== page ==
I know that I can create a GPG keypair from the CentOS 7 terminal by typing gpg --gen-key and following the resulting steps, but how can I make sure that the resulting public key is self-signed? And how can I send the resulting key via email to a remote computer?

I know that I can send an email with an attachment using mailx from the command line as follows:

echo "this is the body of the email" | mailx -s"Subject" -a public.key Someone@Domain.com

But the mailx code snipped assumes that the key is available in a file. In reality, the key is locked up in a keyring and needs other syntax in order for it to be accessed.


I am following @HaukeLaging's advice. I have created a new key, but when I type gpg --list-sigs in the command line, I get the following results:

pub   4096R/CODE1 2015-02-04
uid                  User Name <username@domainname.com>
sig 3        CODE1 2015-02-04  User Name <username@domainname.com>
sub   4096R/CODE2 2015-02-04
sig          CODE1 2015-02-04  User Name <username@domainname.com>

Which of these key codes is the public key? And Which is the private key? I do not want to accidentally send the private key to anyone.


As per @HaukeLaging's response to EDIT#1, I tried:

`sudo gpg --armor --export CODE1 >/home/username/my_public_cert.asc`  

but the result is an empty file when I then cd /home/username/ and ls -al.


gpg --list-packets /home/username/my_public_cert.asc

resulted in gpg: processing message failed: Unknown system error

Why is gpg --armor --export CODE1 >/home/username/my_public_cert.asc producing an empty file?

  • The pub line refers to the mainkey, the sub line to the subkey. Both are key pairs consisting of an public key and a private key. You need --export-secret-keys or --export-secret-subkeys to export a private key. You can check the exported file with gpg --list-packets file.asc – Hauke Laging Feb 5 '15 at 0:28

First, find the public key you want to export:

gpg --list-public-keys

Look at the line marked 'pub'; it displays your public key type and number. For instance:

pub  1024D/5000280F 2009-07-10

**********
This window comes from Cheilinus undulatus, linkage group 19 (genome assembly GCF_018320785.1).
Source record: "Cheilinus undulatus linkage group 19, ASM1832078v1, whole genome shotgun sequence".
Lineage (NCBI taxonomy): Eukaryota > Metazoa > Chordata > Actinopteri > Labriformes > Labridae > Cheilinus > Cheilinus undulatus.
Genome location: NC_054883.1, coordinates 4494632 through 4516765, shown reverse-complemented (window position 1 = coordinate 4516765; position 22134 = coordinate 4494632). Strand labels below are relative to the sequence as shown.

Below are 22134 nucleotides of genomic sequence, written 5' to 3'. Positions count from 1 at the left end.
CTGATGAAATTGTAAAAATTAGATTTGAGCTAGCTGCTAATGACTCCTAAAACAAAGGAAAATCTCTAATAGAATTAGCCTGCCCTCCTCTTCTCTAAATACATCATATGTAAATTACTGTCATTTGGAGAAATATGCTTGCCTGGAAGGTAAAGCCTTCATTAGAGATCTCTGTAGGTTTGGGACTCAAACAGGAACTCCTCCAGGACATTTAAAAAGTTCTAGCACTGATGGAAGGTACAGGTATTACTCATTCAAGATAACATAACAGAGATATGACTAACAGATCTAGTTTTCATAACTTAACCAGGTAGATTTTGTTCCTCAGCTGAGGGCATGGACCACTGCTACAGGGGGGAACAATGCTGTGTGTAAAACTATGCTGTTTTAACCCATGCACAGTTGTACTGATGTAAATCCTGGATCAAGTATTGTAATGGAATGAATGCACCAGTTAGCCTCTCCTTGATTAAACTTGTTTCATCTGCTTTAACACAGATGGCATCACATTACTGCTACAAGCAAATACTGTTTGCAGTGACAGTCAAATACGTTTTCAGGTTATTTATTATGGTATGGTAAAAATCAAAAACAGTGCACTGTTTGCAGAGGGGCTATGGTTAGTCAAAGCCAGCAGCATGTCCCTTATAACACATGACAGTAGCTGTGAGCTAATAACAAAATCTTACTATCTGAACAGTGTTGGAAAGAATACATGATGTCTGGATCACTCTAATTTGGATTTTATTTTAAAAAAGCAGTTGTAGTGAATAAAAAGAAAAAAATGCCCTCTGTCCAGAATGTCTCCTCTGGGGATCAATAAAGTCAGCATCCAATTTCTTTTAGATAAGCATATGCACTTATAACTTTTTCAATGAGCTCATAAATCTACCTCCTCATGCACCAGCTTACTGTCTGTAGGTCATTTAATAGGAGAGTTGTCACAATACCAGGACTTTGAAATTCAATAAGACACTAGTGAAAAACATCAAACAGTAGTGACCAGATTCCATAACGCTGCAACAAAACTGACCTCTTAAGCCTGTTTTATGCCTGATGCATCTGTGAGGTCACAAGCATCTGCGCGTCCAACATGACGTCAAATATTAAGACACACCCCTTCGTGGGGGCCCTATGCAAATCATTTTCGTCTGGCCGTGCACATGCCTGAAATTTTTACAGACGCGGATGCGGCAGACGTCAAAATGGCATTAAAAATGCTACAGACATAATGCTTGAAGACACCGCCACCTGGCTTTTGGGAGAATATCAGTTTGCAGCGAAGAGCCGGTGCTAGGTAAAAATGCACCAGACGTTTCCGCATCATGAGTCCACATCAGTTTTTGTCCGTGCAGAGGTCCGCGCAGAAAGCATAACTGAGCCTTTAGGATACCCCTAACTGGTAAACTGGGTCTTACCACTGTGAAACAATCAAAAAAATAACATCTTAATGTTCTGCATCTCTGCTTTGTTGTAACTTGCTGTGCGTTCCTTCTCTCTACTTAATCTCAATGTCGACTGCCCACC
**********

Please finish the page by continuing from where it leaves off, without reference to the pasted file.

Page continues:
Use the number to do your export:

gpg --armor --export 5000280F > klaatu_pubkey.asc

Check to make sure it worked:

cat klaatu_pubkey.asc

As long as it's not empty, you can send that file to your friends.

Since the PGP model is based on a web of trust, it is beneficial to get your public key out there into the world so people can start using it. The easiest way to do that is to post it to a key server:

gpg --export send-keys 5000280F --keyserver keys.fedoraproject.org

Key-servers mirror one another periodically, so your key will propagate and people who receive signed emails from you can just download/import your pub key from the network of key servers.



OpenPGP certificates consist of several components.


  • exactly one mainkey
  • at least one user ID (UID)


  • at least one subkey

All components except for the mainkey become part of the certificate by being signed by the mainkey. You cannot create a certificate (with GnuPG) which contains components without self-signature. You have to delete the self-signature afterwards to reach such a situation.

You can see the signatures by running

gpg --list-sigs


gpg --with-colons --list-sigs

attaching a certificate to an email

If you want to attach the certificate you have to export it to a file first:

gpg --armor --export $key_id >my_cert.asc


gpg --armor --output my_cert.asc --export $key_id
  • Please see EDIT I just added to the end of my OP. Which key_id do I use to output the public key? Thank you and +1 for your time so far. – CodeMed Feb 5 '15 at 0:03
  • @CodeMed CODE1 is the key ID. – Hauke Laging Feb 5 '15 at 0:25
  • I tried sudo gpg --armor --export CODE1 >/home/username/my_public_cert.asc, but the result is an empty file when I then cd /home/username/ and ls -al. Any suggestions? – CodeMed Feb 5 '15 at 0:34
  • @CodeMed Why sudo? That isn't some magic software you need for everything... – Hauke Laging Feb 5 '15 at 0:35
  • Because nano alone opened an empty file, so I was double checking with sudo. In other situations, sudo nano shows contents in a file when nano alone opens an empty file. – CodeMed Feb 5 '15 at 0:37

As far as I know self-signed have sense in PKI. PGP/GPG use different idea - web of trust. So you should have signed your public key from your correspondent and sign his/her key too

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